Obviously, the big news this week was the Fed voting to raise rates 25 basis points, which raised the target Federal Funds rate to 1.75-2%. I looked at its statement in detail earlier this week. The key takeaway is that it's possible that we'll see two more rate hikes from the Fed by December 31, which would take the target rate to 1.25-1.5%.
Let's place this into a yield curve context by looking at the 10-year Federal Funds spread:
After last week's move, the spread is (once again) approaching 1%. If the Fed raises rates two more times and the 10-year stays at current levels, the 10-year Fed Funds spread would be about 50 basis points.
That begs the question: what about the 10-year? I've previously written that under the current economic situation, there is little reason to think it will move beyond the lower 3% range. Nothing has changed since I wrote that article to change my analysis. But let's assume the world experiences some type of shock between now and December 31. For example, there's a political (like an event in the Middle East) or economic event (such as the ratcheting up of trade tensions) that sends investors into the arms of safe investments. That would tighten the yield spread, moving it closer to inverted territory.
So long as we're looking at various government yield spreads, let's look at the 30-year-Fed Funds spread:
Like the 10-year-Fed Funds spread, this number is also tightening. In fact, it is also near the 1% level. That's due to the very tight spread at the long-end of the curve:
The difference between the 30-year and 10-year is less than 20 basis points. Think about this from a risk perspective: for taking an additional 20 years of risk, investors are compensated less than 20 basis points in additional compensation. Put another way, there is little difference in the amount of risk between a 10- and 30-year government bond. That tells us that inflation expectations are very contained.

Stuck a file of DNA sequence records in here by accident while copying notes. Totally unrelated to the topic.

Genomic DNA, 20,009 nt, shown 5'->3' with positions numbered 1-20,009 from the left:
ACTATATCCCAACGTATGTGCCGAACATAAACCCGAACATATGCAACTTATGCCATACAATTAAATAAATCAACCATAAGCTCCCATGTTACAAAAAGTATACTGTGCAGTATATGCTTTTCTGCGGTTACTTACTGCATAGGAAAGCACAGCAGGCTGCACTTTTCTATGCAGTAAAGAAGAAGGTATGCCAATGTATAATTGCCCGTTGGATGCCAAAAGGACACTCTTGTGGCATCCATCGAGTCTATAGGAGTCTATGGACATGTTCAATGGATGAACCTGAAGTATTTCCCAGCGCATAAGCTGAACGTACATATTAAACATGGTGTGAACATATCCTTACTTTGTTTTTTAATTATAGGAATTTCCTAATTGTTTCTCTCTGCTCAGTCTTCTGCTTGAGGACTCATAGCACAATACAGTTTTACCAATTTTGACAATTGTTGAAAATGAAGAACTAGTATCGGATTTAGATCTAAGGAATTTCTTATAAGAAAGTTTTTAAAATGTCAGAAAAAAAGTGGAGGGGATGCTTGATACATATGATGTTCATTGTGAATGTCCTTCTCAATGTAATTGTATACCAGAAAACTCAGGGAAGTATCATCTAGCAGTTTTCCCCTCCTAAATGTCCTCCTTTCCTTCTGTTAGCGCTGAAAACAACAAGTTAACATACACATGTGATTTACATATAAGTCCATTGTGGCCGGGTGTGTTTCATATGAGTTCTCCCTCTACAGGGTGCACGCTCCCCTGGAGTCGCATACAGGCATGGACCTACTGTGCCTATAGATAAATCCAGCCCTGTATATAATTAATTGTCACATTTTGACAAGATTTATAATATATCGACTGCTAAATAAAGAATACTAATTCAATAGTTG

Finally, let's place this information into a historical context:
Before a recession, most of the movement in the Treasury market comes from the short end as the Fed is raising rates. If you look at the last few years, you'll see the exact same situation. This explains why analysts continue to write about the compression yield curve: it's following the traditional, late-cycle economic pattern.
Finally, let's look at the progression of the yield curve this year:
The top chart shows the different yield curves from May 1 to June 15 while middle chart shows the yield curve from June 1 to June 15. Neither has moved that much in real terms. The bottom chart shows the yield curves from January 1 to Friday; this is where all of the movement has come from over the last 6 months. Put more succinctly, the bond market moved a great deal earlier in the year but has stabilized over the last six weeks.
Finally, let's take a look at the Fed's economic projections from its latest meeting:
The top line shows its GDP projections, which barely changed between meetings. This is actually a bit odd; several previously dovish Fed governors have voted for the recent rate hikes, arguing that increased federal spending and last year's tax cuts would stimulate growth. Yet, the range of GDP projections hasn't moved between meetings. The more meaningful changes have occurred in the PCE projections. The low end of its PCE projections for 2018 increased .2 and the high end of the PCE price projections for 2018 increased .1. This will more than likely happen:
Both the core and overall PCE indexes are (finally) approaching the Fed's 2% target.
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